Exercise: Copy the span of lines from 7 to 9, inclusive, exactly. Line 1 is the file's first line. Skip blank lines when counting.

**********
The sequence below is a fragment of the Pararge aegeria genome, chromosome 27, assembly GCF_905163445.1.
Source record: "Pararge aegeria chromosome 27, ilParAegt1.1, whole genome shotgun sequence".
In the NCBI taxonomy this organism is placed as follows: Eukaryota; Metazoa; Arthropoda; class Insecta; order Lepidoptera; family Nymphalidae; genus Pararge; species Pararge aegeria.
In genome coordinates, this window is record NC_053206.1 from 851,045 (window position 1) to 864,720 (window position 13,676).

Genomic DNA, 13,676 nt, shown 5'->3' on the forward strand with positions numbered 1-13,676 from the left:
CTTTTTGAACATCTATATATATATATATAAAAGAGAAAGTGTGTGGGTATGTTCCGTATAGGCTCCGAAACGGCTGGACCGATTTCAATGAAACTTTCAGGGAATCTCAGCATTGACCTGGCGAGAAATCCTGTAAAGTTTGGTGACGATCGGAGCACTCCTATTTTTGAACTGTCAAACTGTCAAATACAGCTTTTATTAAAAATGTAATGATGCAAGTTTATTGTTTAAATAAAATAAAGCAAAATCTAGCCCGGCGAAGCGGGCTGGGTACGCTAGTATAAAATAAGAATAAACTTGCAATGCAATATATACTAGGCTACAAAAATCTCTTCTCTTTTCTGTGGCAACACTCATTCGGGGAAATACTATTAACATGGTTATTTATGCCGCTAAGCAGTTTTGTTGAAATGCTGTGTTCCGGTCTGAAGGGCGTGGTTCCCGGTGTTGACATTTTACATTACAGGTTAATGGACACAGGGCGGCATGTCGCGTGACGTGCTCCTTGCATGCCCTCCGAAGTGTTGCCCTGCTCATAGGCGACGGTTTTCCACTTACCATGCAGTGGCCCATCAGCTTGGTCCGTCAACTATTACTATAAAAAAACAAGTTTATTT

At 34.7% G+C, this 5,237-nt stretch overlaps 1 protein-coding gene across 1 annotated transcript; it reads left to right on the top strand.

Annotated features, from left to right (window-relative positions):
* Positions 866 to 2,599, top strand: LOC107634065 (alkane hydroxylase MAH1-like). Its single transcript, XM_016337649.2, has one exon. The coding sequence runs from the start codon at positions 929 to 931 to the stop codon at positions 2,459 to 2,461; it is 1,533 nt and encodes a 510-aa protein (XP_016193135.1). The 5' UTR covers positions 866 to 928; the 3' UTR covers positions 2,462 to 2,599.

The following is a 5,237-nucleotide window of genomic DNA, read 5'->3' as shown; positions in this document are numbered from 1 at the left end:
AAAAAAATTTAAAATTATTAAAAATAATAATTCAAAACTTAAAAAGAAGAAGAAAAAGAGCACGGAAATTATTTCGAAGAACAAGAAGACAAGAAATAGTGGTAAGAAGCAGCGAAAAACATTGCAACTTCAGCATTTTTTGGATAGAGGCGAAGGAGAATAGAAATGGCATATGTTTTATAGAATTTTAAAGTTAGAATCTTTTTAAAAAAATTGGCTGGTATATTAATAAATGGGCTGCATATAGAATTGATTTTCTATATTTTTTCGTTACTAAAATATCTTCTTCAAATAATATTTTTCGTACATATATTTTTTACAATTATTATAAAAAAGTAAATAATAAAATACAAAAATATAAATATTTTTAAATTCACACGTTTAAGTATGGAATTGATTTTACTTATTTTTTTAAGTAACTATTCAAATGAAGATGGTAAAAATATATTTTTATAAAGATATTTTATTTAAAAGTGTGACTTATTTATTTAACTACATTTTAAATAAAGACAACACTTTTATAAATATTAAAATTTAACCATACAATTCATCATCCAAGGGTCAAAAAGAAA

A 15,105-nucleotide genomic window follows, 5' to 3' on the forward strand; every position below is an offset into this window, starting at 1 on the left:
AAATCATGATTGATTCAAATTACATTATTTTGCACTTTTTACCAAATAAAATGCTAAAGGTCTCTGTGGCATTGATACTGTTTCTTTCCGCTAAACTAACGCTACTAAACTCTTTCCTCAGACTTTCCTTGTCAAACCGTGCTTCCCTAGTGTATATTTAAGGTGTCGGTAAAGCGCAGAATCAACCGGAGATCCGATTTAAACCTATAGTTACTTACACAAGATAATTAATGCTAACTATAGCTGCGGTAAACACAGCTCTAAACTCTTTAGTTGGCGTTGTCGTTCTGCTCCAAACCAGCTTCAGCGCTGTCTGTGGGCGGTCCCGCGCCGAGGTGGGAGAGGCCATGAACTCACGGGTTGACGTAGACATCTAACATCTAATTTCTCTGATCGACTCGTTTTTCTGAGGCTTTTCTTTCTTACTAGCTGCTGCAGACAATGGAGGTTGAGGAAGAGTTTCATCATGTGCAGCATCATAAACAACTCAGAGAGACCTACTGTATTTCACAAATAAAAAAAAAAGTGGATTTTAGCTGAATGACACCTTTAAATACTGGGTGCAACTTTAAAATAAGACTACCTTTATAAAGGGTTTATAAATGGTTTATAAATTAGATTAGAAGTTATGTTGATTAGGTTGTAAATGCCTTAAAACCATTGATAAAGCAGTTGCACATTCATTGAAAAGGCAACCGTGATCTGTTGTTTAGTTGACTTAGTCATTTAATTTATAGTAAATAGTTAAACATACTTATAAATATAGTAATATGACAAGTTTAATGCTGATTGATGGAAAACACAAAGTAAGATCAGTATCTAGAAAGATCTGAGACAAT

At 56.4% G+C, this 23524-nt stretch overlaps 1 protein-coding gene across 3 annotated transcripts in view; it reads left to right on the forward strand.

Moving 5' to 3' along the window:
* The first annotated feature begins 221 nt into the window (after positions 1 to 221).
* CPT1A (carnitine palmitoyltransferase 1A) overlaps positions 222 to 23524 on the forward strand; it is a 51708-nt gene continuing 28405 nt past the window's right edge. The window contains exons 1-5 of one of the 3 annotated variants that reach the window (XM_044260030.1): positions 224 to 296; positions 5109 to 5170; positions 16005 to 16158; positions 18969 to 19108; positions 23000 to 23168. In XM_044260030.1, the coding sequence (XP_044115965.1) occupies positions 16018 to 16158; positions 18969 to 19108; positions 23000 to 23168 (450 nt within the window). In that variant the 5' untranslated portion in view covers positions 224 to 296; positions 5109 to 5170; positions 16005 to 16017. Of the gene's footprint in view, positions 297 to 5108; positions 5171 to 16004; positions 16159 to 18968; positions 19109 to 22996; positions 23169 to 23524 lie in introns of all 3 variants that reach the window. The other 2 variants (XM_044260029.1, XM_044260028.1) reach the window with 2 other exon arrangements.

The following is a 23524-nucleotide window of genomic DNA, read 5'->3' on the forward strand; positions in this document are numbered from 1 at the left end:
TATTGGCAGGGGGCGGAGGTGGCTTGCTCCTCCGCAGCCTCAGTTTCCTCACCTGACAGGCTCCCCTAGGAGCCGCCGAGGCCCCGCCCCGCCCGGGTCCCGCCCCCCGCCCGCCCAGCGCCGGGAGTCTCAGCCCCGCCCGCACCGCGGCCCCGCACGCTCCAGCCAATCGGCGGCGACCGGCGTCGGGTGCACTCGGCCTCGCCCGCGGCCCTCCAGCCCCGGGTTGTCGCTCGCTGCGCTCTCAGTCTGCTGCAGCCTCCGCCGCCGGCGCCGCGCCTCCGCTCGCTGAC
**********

At 34.7% G+C, this 5,237-nt stretch overlaps 1 protein-coding gene across 1 annotated transcript; it reads left to right on the top strand.

Annotated features, from left to right (window-relative positions):
* Positions 866 to 2,599, top strand: LOC107634065 (alkane hydroxylase MAH1-like). Its single transcript, XM_016337649.2, has one exon. The coding sequence runs from the start codon at positions 929 to 931 to the stop codon at positions 2,459 to 2,461; it is 1,533 nt and encodes a 510-aa protein (XP_016193135.1). The 5' UTR covers positions 866 to 928; the 3' UTR covers positions 2,462 to 2,599.